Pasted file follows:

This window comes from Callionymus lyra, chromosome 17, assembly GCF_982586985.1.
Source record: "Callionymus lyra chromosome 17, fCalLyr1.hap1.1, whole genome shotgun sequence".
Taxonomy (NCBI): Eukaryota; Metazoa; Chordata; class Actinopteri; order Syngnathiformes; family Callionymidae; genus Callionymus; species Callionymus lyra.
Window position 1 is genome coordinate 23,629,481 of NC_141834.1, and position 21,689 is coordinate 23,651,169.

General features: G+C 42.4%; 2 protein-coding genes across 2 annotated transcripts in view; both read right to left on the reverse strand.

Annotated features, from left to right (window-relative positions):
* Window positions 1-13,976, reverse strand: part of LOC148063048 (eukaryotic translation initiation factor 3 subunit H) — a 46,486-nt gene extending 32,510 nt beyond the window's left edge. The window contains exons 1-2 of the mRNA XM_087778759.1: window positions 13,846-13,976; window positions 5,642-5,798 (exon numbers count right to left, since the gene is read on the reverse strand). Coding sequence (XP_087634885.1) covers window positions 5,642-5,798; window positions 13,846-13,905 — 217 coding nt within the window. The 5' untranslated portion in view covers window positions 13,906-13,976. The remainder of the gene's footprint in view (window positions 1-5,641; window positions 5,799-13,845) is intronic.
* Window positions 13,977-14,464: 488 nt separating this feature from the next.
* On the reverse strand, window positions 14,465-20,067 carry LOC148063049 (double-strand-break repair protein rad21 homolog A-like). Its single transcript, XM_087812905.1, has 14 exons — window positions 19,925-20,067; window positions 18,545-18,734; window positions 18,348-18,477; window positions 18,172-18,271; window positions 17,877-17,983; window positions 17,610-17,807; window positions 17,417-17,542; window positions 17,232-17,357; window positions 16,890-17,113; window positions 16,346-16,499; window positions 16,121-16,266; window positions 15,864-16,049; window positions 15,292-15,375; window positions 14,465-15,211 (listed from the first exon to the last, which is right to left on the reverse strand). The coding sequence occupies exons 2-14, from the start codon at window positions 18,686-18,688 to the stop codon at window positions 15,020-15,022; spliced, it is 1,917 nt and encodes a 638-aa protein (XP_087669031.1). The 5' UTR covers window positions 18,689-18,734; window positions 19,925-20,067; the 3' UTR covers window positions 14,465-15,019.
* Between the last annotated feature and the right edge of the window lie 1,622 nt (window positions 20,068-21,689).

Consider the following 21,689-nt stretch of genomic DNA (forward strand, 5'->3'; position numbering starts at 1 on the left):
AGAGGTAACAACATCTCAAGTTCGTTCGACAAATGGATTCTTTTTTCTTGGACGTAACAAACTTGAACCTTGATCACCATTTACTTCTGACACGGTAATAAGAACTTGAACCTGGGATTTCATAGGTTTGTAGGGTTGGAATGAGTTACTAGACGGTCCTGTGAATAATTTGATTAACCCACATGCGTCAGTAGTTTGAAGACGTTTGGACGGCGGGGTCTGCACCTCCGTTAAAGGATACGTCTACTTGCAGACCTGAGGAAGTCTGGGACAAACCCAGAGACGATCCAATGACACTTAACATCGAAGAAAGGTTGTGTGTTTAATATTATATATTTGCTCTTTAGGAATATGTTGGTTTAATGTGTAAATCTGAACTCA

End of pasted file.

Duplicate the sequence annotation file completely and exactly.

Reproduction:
This window comes from Callionymus lyra, chromosome 17, assembly GCF_982586985.1.
Source record: "Callionymus lyra chromosome 17, fCalLyr1.hap1.1, whole genome shotgun sequence".
Taxonomy (NCBI): Eukaryota; Metazoa; Chordata; class Actinopteri; order Syngnathiformes; family Callionymidae; genus Callionymus; species Callionymus lyra.
Window position 1 is genome coordinate 23,629,481 of NC_141834.1, and position 21,689 is coordinate 23,651,169.

General features: G+C 42.4%; 2 protein-coding genes across 2 annotated transcripts in view; both read right to left on the reverse strand.

Annotated features, from left to right (window-relative positions):
* Window positions 1-13,976, reverse strand: part of LOC148063048 (eukaryotic translation initiation factor 3 subunit H) — a 46,486-nt gene extending 32,510 nt beyond the window's left edge. The window contains exons 1-2 of the mRNA XM_087778759.1: window positions 13,846-13,976; window positions 5,642-5,798 (exon numbers count right to left, since the gene is read on the reverse strand). Coding sequence (XP_087634885.1) covers window positions 5,642-5,798; window positions 13,846-13,905 — 217 coding nt within the window. The 5' untranslated portion in view covers window positions 13,906-13,976. The remainder of the gene's footprint in view (window positions 1-5,641; window positions 5,799-13,845) is intronic.
* Window positions 13,977-14,464: 488 nt separating this feature from the next.
* On the reverse strand, window positions 14,465-20,067 carry LOC148063049 (double-strand-break repair protein rad21 homolog A-like). Its single transcript, XM_087812905.1, has 14 exons — window positions 19,925-20,067; window positions 18,545-18,734; window positions 18,348-18,477; window positions 18,172-18,271; window positions 17,877-17,983; window positions 17,610-17,807; window positions 17,417-17,542; window positions 17,232-17,357; window positions 16,890-17,113; window positions 16,346-16,499; window positions 16,121-16,266; window positions 15,864-16,049; window positions 15,292-15,375; window positions 14,465-15,211 (listed from the first exon to the last, which is right to left on the reverse strand). The coding sequence occupies exons 2-14, from the start codon at window positions 18,686-18,688 to the stop codon at window positions 15,020-15,022; spliced, it is 1,917 nt and encodes a 638-aa protein (XP_087669031.1). The 5' UTR covers window positions 18,689-18,734; window positions 19,925-20,067; the 3' UTR covers window positions 14,465-15,019.
* Between the last annotated feature and the right edge of the window lie 1,622 nt (window positions 20,068-21,689).

Consider the following 21,689-nt stretch of genomic DNA (forward strand, 5'->3'; position numbering starts at 1 on the left):
AGAGGTAACAACATCTCAAGTTCGTTCGACAAATGGATTCTTTTTTCTTGGACGTAACAAACTTGAACCTTGATCACCATTTACTTCTGACACGGTAATAAGAACTTGAACCTGGGATTTCATAGGTTTGTAGGGTTGGAATGAGTTACTAGACGGTCCTGTGAATAATTTGATTAACCCACATGCGTCAGTAGTTTGAAGACGTTTGGACGGCGGGGTCTGCACCTCCGTTAAAGGATACGTCTACTTGCAGACCTGAGGAAGTCTGGGACAAACCCAGAGACGATCCAATGACACTTAACATCGAAGAAAGGTTGTGTGTTTAATATTATATATTTGCTCTTTAGGAATATGTTGGTTTAATGTGTAAATCTGAACTCA